Year’s Best Weird Fiction, Kathe Koja & Michael Kelly, eds. (Undertow Publications 978-0-9938951-1-1, $18.99, 328pp, tp) October 2015. [Order from Undertow Publications .]
In her introduction to Year’s Best Weird Fiction: Volume Two, Kathe Koja, co-editor for this year’s edition, refers to the weird as that ‘‘sense of the strange’’ which derives from the understanding that there is more to our world than what our other five senses can convey. That’s a broad enough description to define the sensibility that runs through the nineteen eclectic stories she and Michael Kelly have reprinted in this volume. Although the authors of some of the stories selected also are represented in the other year’s-best compilations of stories from 2015, a number of the stories are neither dark nor horrific enough to have made the cut for the other titles.
Several of Koja’s selections are steeped in the classic fairy and folktale tradition, or verge upon contemporary urban legends and cryptozoology. Siobhan Carroll’s ‘‘Wendigo Nights’’ begins ‘‘Lately I’ve been thinking about eating my children,’’ a line so startling in its implications that it virtually defies the reader not read any further. As its title suggests, the story is concerned with the cannibal spirit of Native American lore, one whose malignant influence is associated with a strange canister unearthed by a snowbound Arctic research team. The narrative is presented as a series of journal entries, ordered out of sequence so that they seesaw back and forth between days of normal operations and days of deathly cabin fever, the fulcrum being that moment when everything went suddenly, horribly wrong.
Carmen Maria Machado is represented by two stories, including ‘‘The Husband Stitch’’, a beautifully told story narrated by a woman who, as she grows from youth to maturity, points out the many campfire tales and urban legends that are based on ordinary life experience. For the duration of the story she conspicuously wears a pendant on a ribbon necklace, and anyone who is familiar with Washington Irving’s ‘‘The Adventure of the German Student’’ – itself based on a European folk legend – will know how the story is going to end. The counterpoint to Machado’s poignant tale is Nick Mamatas’s ‘‘Exit Through the Gift Shop’’, a wonderfully snarky account of how a Massachusetts town in need of tourist commerce milks a concocted urban legend perhaps a little too aggressively. Mythical creatures abound in Julio Cortazar’s ‘‘Headache’’ (translated into English for the first time by Michael Cisco), about a beaked mammal known as the mancuspia, and the altered sensibilities experienced by those who care for and feed them, and in Rich Larson’s ‘‘The Air We Breathe in Stormy, Stormy’’, about a deep-sea oil worker who falls in love with a semi-amphibious woman who lives beneath the rig. Isabel Yap, in ‘‘A Cup of Salt Tears’’, relates the amorous relationship that develops between a woman whose husband is dying of cancer and a kappa, or carnivorous water sprite of Japanese legend, who offers her a strange sort of succor. Sunny Morain’s ‘‘So Sharp the Blood Must Flow’’ is a sequel to Andersen’s ‘‘The Little Mermaid’’, written in the form of a revenge fantasy that will appeal to any reader who feels (as all readers surely do) that the title character of that story got a bum steer, given all of the sacrifices she made for love.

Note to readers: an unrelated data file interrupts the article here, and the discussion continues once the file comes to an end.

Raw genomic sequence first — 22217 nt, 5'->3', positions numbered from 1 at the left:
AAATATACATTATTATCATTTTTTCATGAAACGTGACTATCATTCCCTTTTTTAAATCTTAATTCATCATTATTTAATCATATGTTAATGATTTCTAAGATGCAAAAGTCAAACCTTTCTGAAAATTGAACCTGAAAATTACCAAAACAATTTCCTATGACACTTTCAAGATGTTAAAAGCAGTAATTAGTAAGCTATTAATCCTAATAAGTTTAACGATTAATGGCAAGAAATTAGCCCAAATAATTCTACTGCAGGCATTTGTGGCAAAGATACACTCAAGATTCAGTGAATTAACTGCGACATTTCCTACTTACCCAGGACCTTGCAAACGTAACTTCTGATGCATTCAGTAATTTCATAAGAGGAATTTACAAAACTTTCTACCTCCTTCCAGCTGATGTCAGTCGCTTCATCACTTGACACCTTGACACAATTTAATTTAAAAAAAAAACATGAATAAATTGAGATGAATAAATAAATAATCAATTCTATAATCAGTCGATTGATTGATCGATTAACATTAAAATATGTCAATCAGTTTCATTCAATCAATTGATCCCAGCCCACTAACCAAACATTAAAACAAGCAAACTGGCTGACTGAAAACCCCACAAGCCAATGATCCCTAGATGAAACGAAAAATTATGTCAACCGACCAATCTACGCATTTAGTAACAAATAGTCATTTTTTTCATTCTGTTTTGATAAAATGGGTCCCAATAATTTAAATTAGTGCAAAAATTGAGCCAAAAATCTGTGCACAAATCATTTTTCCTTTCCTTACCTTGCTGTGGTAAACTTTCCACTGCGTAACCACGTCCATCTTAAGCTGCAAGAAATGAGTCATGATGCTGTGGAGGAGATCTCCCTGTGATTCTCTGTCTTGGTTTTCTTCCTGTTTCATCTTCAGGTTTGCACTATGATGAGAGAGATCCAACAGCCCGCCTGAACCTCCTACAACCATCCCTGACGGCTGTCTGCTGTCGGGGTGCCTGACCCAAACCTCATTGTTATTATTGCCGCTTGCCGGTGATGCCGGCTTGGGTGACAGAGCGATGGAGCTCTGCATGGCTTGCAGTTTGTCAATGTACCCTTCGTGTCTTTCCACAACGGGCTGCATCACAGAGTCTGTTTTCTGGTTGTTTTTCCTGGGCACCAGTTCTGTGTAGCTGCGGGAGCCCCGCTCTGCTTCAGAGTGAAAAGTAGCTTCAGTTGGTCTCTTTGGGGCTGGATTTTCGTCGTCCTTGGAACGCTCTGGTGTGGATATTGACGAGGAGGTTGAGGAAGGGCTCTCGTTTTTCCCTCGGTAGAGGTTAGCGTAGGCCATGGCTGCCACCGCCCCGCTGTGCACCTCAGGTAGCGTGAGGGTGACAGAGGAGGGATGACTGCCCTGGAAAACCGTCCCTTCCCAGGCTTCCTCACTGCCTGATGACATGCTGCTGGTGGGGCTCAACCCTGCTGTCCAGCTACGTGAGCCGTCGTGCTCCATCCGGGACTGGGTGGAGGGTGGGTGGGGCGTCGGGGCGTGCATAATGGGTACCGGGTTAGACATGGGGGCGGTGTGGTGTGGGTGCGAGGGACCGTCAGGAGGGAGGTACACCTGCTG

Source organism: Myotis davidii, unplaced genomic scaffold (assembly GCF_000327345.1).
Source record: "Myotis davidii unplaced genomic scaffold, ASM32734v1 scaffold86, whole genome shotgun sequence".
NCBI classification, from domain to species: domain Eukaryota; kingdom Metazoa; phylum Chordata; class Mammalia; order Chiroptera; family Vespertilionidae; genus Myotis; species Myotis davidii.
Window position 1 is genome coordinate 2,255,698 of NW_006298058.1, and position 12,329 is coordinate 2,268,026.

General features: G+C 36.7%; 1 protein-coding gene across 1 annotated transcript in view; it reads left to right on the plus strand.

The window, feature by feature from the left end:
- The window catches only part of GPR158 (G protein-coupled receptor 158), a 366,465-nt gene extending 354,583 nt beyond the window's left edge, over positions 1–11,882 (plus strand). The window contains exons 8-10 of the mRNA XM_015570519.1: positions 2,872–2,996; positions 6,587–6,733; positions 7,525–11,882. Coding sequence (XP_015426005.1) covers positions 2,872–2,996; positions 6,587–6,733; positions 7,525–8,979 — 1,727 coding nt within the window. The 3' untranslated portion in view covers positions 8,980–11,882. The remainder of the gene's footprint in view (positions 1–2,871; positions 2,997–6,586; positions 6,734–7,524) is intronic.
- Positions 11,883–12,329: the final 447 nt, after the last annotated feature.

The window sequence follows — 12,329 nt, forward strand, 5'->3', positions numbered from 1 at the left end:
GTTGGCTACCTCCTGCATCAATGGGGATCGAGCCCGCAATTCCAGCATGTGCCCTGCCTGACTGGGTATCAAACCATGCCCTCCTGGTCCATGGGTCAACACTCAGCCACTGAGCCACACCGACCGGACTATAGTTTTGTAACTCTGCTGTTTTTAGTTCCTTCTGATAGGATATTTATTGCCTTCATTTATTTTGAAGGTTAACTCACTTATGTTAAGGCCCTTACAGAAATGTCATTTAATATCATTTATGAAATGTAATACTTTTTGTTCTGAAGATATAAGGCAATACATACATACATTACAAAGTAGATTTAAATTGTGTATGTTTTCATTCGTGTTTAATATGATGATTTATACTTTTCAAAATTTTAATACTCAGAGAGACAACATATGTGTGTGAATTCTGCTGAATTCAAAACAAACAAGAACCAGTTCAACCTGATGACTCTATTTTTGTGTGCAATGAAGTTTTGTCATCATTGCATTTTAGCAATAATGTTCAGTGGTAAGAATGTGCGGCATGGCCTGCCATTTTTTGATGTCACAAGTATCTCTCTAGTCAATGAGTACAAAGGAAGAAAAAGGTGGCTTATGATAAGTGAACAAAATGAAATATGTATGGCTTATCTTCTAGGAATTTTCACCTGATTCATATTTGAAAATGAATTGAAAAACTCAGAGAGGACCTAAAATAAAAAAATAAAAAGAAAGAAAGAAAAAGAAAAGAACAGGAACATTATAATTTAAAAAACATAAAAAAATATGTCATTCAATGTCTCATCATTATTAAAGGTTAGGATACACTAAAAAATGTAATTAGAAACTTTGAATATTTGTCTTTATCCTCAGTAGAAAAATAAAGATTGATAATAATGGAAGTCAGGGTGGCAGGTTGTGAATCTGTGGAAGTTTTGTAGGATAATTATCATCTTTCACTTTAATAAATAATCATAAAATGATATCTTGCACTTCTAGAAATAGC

A variety of different voices and approaches distinguish Koja & Kelly’s other selections. In Karen Joy Fowler’s ‘‘Nanny Anne and the Christmas Story’’, a baby sitter looking after two young sisters increasingly – and unsettlingly – assumes the personality of their mother, who is being kept away from them by bad weather during the Christmas holidays. In K. M. Ferebee’s ‘‘The Earth and Everything Under’’, the relationship between a deceased husband and his widow causes disturbances to the natural order of their small town – possibly as a result of witchcraft, but possibly owing to their intense love for one another. Usman T. Malik’s ‘‘Resurrection Points’’ (also reprinted in Paula Guran’s year’s-best anthology) uses a young boy’s indoctrination into his personal powers for reviving the dead to explore differences between Muslim and Christian cultures. Kima Jones’s demon-haunted ‘‘Nine’ draws on the southern folklore tradition and Caitlín R. Kiernan’s ‘‘Bus Fare’’ is another of her tales of albino demon slayer Dancy Flammarion. Sarah Pinsker’s ‘‘A Stretch of Highway Two Lanes Wide’’ is a splice of fantasy and science fiction, about an amputee who receives a chip implant to power his prosthetic limb and the bizarrely altered sensorium he develops from technology intended for a completely different application. Not all of these stories would have been dark or horrific enough to have been chosen for the other year’s-best anthologies, and their inclusion among other stories that would ensures that they will be seen by a readership that might have overlooked them otherwise.
The most refreshing aspects of Year’s Best Weird Fiction: Volume Two are the same as for the other year’s-best compilations – the overwhelming majority of its contributors are writers who have come to editor and reader attention mostly within the past decade, and the quality of the work they are publishing in books and magazines that are predominantly niche markets is indisputable. Gone are the days when the horror publishing could muster only one year’s-best anthology, sometimes featuring stories that appeared in that book for the first time. If the stories in all four year’s best-anthologies from 2015 represent a culling from the vast trove of horror, dark fantasy, and weird fiction published in 2014, then the relative lack of overlap between their contents suggests that there is even more exceptional fiction from talented writers for the readers of these books to seek out.